Friday’s Forgotten Book: A Perfect Match by Jill McGown

Jill McGown was born 9 August 1947 in Campbeltown, Scotland, and died 6 April 2007 in Kettering, about 70 miles north of London.  She wrote 18 novels, 13 of which featured the adventures of Detective Inspector David Lloyd and Detective Sergeant Judy Hill of the Stansfield police force. A Perfect Match (St. Martin’s Press, 1983) introduced the pair and their on-and-off romantic relationship.

An ongoing subplot in the series is Lloyd’s name. No one refers to him as anything but Lloyd, otherwise they risk physical harm, he says. In this introductory book we learn his legal given name is David and that he changed the name on his birth certificate to David at his earliest opportunity, keeping the first initial D. Hill of course is determined to learn what horrific appellation his parents dreamed up. The television production of a later story in the series, A Shred of Evidence, gave Lloyd’s first name as Danny.

A Perfect Match is a first-rate example of a brilliantly plotted British police procedural. Recent widow Julia Mitchell is found strangled in a boat house. Chris Wade, the man who had offered her a ride home less than an hour before she died, is incoherent and cannot offer his friends a clear explanation of what happened. When he hears the police at the front door, he panics and disappears for several days while the homicide investigation proceeds apace. By the time he gives himself up, the evidence against him is overwhelming.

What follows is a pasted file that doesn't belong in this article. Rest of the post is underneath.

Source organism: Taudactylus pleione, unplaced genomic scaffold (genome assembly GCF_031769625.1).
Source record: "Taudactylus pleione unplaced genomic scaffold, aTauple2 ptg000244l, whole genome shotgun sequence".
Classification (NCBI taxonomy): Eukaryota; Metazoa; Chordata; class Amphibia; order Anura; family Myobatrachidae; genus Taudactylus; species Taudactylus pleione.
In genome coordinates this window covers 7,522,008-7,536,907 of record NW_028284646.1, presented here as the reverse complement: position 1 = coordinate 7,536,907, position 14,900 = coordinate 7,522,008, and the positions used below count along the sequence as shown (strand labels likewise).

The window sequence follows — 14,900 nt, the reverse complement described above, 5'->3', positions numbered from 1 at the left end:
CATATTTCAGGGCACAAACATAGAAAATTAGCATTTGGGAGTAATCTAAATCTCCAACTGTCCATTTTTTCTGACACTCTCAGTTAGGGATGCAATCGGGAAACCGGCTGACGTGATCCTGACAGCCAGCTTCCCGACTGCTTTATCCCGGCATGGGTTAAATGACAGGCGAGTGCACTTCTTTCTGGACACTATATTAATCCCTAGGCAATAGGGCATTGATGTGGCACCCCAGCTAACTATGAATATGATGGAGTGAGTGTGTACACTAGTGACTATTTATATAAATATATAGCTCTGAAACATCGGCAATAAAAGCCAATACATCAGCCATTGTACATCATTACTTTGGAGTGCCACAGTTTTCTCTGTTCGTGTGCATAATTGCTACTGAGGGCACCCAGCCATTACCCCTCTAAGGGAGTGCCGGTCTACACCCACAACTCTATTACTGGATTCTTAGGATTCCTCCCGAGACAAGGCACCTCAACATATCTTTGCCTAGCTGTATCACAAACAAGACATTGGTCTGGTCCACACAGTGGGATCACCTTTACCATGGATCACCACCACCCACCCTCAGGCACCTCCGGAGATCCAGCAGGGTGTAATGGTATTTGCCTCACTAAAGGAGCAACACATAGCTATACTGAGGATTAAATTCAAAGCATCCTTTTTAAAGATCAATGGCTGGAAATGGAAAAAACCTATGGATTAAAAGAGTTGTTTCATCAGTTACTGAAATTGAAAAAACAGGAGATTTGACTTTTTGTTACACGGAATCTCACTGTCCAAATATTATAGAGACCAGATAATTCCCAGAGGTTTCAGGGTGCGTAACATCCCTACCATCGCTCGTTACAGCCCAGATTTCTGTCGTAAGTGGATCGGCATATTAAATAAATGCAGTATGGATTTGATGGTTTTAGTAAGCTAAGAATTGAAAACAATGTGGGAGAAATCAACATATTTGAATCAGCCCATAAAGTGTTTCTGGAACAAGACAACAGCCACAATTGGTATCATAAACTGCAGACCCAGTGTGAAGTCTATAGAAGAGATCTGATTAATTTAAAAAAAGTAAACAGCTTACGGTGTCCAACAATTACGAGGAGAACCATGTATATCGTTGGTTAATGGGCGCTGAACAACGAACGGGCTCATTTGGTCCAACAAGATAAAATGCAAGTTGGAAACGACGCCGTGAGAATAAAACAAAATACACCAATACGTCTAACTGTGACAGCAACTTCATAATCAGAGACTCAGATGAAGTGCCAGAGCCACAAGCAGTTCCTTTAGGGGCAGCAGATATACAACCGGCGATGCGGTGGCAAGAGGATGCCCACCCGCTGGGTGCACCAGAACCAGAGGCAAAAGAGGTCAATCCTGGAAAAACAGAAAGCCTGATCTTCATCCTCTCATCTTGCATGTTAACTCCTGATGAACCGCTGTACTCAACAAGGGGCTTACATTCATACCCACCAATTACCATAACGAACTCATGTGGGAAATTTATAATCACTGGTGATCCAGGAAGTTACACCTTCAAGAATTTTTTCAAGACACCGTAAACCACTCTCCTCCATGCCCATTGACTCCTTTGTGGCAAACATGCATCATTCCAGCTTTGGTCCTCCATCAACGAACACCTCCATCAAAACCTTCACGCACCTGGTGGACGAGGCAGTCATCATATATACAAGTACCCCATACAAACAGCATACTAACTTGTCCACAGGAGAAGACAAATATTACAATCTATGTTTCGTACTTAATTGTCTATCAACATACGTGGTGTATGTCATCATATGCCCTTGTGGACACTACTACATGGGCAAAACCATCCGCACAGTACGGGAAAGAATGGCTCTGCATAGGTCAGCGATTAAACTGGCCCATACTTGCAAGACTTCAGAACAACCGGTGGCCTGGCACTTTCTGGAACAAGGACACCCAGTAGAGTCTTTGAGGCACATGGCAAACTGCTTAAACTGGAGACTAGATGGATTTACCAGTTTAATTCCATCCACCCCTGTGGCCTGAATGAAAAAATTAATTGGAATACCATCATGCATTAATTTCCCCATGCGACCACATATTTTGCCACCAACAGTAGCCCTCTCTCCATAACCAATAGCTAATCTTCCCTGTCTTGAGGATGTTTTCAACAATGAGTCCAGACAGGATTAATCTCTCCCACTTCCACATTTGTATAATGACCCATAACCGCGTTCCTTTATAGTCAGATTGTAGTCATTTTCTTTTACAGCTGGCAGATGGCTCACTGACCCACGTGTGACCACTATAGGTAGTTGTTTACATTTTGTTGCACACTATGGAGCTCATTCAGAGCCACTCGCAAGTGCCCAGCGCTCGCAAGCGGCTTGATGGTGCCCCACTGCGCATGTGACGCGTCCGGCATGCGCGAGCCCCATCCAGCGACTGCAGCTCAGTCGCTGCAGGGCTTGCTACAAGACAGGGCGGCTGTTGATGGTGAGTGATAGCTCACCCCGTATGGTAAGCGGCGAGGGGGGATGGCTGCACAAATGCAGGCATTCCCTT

In the meantime, Julia Mitchell’s brother-in-law realizes that he is now in line to inherit the fortune that his recently deceased brother left, and he begins to make plans to spend it. His long-suffering wife, who is an interesting secondary character, stands by and waits for him to pack up and leave.

The investigation, including forensics and interviews, is methodically performed, and in a nice piece of misdirection it indeed appears that there is no way that Wade can be anything but guilty. It’s that careful research and attention to detail, however, that turns up a discrepancy that leads to another inconsistency that reveals another contradiction, and in no time at all, the case against Wade unravels. A really fine story with some intriguing characters.

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